Bryon's Emotional Growth
That Was Then, This Is Now is one of Hinton’s— and young adult fiction’s—classic comingof- age stories. Hinton stages her story amidst the gritty street background that characterized many of her young adult books, and employed the same realistic themes that helped to change the tone of young adult fiction in general. As Hinton discussed in Speaking for Ourselves, when she was a teenager, “there wasn’t much to read except Mary Jane Goes to the Prom, and I couldn’t stand to read that stuff.” Instead, Hinton’s teenagers face adult situations, make adult decisions, and deal with adult consequences. In That Was Then, This Is Now, the teenager is Bryon Douglas, who makes the transformation from a carefree kid to a mature, responsible, but emotionally devastated adult. Although many factors influence Bryon’s transformation, it is the symbolic death of Charlie that provides the ultimate catalyst.
In the beginning of the story, Bryon is a street kid, whose rough lifestyle is established with the first line of the book: “Mark and me went down to the bar/pool hall about two or three blocks from where we lived with the sole intention of making some money.” Throughout the rest of the first chapter, Bryon tells the reader the other ways he lives his life besides hustling pool, such as how he treats girls, “telling them I loved them and junk, when I didn’t. I had a rep as a lady-killer—a hustler.” Bryon also demonstrates his tendency to fight with other kids, when he and Mark gladly come to M&M’s rescue, after M&M gets jumped by Curly Shepard and his gang. “Me and Mark looked at each other, and Mark flashed me a grin. We both liked fights. We ran out and jumped on them.” Most important, Bryon is tied to his foster brother, another street kid: “Mark was my best buddy and I loved him like a brother.” At this point, Bryon is starting to have some minor doubts about his lifestyle, such as when he takes M&M’s cue and starts to realize that fights are not all that great: “I didn’t feel quite as good as I had before. I was thinking about what M&M had said about beating up people because they were different.” However, Bryon is only starting to have these feelings, and even after he remembers his own bad experiences with being mugged, he still notes, “I liked fights.”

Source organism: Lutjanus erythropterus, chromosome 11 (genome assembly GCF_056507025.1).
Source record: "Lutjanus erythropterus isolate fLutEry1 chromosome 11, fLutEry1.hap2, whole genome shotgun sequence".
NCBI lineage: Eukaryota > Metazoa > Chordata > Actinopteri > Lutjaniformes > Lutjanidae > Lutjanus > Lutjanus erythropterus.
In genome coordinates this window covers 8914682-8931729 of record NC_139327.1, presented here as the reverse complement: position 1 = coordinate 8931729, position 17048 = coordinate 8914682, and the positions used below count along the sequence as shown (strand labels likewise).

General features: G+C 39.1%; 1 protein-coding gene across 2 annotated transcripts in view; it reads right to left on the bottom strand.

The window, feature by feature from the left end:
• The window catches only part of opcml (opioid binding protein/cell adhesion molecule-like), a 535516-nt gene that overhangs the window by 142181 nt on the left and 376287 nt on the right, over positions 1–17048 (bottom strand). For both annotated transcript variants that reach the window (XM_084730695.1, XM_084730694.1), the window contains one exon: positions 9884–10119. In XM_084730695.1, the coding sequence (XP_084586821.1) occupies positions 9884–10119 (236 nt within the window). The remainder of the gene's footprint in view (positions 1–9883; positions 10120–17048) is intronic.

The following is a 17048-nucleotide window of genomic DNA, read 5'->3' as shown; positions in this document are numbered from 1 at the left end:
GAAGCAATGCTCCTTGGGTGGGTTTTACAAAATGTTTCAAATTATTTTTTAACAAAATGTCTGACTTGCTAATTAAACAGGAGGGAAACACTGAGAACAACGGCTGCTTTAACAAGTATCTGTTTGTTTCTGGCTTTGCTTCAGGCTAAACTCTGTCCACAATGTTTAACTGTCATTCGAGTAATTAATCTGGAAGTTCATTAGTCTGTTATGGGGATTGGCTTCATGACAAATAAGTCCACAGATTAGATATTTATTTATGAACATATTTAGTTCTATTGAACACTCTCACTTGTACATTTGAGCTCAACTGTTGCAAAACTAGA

At the end of the story, however, Bryon has changed. He has turned in his “brother,” Mark, to the authorities for drug dealing and is very confused about why he does this. “Why had I turned on Mark? What had I done to him?” Bryon quickly finds that his actions have a profound effect on his emotional state. When Cathy comes to visit, he is distant, cold, and deliberately hurtful to her. As he notes, “I wondered impersonally why I didn’t love her any more. But it didn’t seem to matter.” Furthermore, Bryon is no longer living the carefree lifestyle he had, picking fights and causing other types of trouble. Instead, he follows a mature, responsible life routine. “I went to school and went to work and went home and studied.” He performs this routine without thought and gets “straight A’s” and a promotion, “from sack boy to clerk. I didn’t come to work hung over and I didn’t give the manager any lip.”
So what causes this huge transformation? Although many factors contribute to Bryon’s change, it is the death of his friend Charlie that sets the change in motion. In fact, Charlie’s death is strategically placed within the novel, almost exactly halfway through the narrative, dividing the book into two equal parts, the period in Bryon’s life before Charlie’s death and the period after Charlie’s death. This is not an accident on Hinton’s part. As Jay Daly said in his book, Presenting S. E. Hinton, “That Was Then, This Is Now is, in nearly everyone’s view, a much more disciplined novel than The Outsiders .” Daly notes that Hinton used this discipline “to fashion a well-crafted book.” Looking at the book...
(The entire section is 6,690 words.)